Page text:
This intriguing figure has been rediscovered only over the past decade or so, thanks almost entirely to the efforts of Jeffrey B. Perry. If ever a scholar has served as recording angel — rescuing memory from the ruins of time — it is Perry, who spent decades researching Harrison while employed as a postal worker. In 2001, he edited The Hubert Harrison Reader, which provided a generous selection of writings otherwise scattered in crumbling periodicals, many of them now very rare. His new book, Hubert Harrison: The Voice of Harlem Radicalism, 1883-1918, is the first part of a two-volume biography.

It portrays not only the life of a complex individual but also the world of a lost civilization. To see Harrison whole means reconstructing an era when self-educated young black intellectuals created literary societies to exchange books and argue over them — an era when open-air meetings gathered around street-corner orators who lectured on evolution, feminism, and other controversial topics.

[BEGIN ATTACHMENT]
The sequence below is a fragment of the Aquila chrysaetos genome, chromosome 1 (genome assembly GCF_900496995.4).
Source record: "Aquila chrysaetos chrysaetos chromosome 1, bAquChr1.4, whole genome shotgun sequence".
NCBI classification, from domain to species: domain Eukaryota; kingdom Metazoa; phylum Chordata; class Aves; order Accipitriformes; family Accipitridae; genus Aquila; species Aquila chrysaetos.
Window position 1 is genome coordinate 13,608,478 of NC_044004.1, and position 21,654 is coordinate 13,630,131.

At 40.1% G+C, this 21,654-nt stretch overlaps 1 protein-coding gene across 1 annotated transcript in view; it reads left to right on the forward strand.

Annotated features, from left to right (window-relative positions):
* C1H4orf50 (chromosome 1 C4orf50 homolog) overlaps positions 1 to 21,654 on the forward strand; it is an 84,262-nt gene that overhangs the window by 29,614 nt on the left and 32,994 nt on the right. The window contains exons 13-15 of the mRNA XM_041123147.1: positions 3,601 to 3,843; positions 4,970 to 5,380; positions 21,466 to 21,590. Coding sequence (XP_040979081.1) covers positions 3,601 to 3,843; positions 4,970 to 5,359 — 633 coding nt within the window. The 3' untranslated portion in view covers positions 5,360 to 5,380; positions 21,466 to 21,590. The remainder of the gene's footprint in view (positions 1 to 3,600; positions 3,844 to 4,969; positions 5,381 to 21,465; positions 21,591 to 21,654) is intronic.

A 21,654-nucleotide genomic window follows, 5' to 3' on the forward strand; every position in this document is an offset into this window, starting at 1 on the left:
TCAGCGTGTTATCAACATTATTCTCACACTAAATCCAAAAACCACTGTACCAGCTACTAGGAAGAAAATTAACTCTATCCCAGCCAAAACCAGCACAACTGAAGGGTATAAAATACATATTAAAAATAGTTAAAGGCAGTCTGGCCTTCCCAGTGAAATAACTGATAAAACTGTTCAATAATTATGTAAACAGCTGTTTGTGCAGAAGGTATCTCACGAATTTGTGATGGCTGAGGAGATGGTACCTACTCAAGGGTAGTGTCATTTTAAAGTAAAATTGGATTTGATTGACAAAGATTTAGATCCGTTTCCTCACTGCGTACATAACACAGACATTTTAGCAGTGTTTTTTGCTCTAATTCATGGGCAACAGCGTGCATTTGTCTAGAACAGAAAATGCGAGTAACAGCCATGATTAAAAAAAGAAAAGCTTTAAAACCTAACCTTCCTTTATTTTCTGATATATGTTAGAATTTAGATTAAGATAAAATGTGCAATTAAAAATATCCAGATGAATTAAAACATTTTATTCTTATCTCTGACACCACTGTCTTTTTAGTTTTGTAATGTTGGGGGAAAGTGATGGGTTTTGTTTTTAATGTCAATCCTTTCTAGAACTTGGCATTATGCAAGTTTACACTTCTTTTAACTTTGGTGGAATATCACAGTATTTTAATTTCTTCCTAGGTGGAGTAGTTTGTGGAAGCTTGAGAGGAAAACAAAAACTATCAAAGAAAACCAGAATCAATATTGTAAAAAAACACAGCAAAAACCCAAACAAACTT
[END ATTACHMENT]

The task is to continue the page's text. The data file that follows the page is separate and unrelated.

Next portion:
Born on the small Caribbean island of St. Croix in 1883, Harrison was in many ways like other immigrants who reached the United States in 1900. He was “thwarted by limited educational, political, and occupational opportunities at home,” as Perry puts it, and possessed of both “a desire for more education and a propensity for self-education.” He found work at the post office in New York while attending high school classes at night, where he soon won acclaim for his oratorical skills and “exceptionally thorough” command of classical and English literature.